October 2, 2001 By Steve Towns
The MyCalifornia portal topped 168 competing entries to win Best of the Webs state government category, while New York Citys NYC.gov site beat out entries from more than 200 other jurisdictions to capture the local division. Sites were scored on their ability to deliver innovative citizen services and improve internal efficiency. Number-one rankings represent significant improvement for both California and New York City, neither of which cracked Best of the Webs top-five last year.
Trailing California in this years state government category were Pennsylvania, Maine, Virginia and Washington. Rounding out the top five in the local division were Web sites from Montgomery County, Md.; Conyers, Ga.; Miami-Dade County, Fla.; and Chicago.
Last years winners - North Carolina and Seattle -- were ineligible for this years competition. Instead, they served as members of the Best of the Web judging panel.
Cathelia Robinett, executive director of the Center for Digital Government, called this years entries the strongest in the history of the contest. "The sites, in general, are very good," she said. "Everybody is getting better."
One-stop, portal-style sites dominated the competition, according to Robinett. All five state finalists followed the portal model, as did most of the top local government entries. Another trend, she said, is introduction of real-time help features that allow users to chat online with Web site staff to resolve problems. Virginias state portal, for example, gives users a "Live Help" option at the bottom of its opening page.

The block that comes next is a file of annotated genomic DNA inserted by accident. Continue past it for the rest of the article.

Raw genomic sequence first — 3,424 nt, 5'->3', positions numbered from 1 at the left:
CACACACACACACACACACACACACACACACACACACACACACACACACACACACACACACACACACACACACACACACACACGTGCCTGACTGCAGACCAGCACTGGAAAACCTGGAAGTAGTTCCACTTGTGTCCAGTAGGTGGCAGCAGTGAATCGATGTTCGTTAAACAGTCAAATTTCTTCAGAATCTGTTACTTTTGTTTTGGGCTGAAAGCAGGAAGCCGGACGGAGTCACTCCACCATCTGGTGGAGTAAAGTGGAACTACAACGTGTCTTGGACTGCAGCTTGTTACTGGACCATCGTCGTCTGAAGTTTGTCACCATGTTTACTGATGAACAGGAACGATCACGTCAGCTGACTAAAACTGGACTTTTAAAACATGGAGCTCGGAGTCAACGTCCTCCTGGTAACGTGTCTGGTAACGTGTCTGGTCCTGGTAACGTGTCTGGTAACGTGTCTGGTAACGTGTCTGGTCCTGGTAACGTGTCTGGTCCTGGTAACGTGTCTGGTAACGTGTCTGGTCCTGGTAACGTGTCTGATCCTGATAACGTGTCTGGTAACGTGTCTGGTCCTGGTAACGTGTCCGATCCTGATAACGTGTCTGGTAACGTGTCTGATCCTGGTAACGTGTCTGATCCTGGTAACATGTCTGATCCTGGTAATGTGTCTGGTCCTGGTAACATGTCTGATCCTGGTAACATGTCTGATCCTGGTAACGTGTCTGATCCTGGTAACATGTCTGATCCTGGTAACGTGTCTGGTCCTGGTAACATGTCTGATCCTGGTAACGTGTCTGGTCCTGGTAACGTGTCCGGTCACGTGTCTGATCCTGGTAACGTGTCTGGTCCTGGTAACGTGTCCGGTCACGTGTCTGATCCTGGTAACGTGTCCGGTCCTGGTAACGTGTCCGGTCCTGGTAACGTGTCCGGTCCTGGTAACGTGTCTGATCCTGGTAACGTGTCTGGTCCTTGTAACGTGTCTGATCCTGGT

Although government Web sites showed across-the-board improvement, the top-ranked California and New York City entries stood out in an extremely competitive field, said Robinett. "California is a beautiful site that is easy to navigate and offers a variety of online services, and New York City has an extremely robust site."
Californias $2 million Web portal debuted in January 2001 and now draws 1 million hits per day, according to state officials. Completed in slightly more than 100 days, the site offers content from a diverse set of state agencies and gives users access to about a dozen online services. It also provides a customizable interface that invites users to tailor content to fit their needs.
"We developed MyCalifornia to deliver a superior level of customer service to citizens and businesses, while streamlining government processes," said Arun Baheti, the states eGovernment director. "Its an honor to be named the nations best by the Center for Digital Government."
California worked with more than a dozen contractors to fashion a technological framework strong enough to host new e-government services and flexible enough to accommodate existing applications, according to Baheti. In the future California intends to host both state and local e-government applications on the site.
Best of the Web judges were particularly impressed with MyCalifornias wireless services, said Robinett. The state unveiled a comprehensive wireless component of the portal in June, offering lottery results, energy alerts, traffic updates, executive orders and other information to citizens via PDAs and Web-enabled cellular phones. Users also may browse the MyCalifornia site using wireless devices.
Launched 10 months ago, the second-ranked PA PowerPort site won high marks from Best of the Web judges for its variety of online applications and user-friendly design. Currently available electronic services include vehicle registration, drivers license renewal, and hunting and fishing license sales. In addition, the site offers electronic tax filing, uniform crime statistics and other applications aimed at business users.
Typical of the best government portal sites, the PowerPorts content is arranged functionally rather than by department. It also lets users customize sections of the site to fit their needs.
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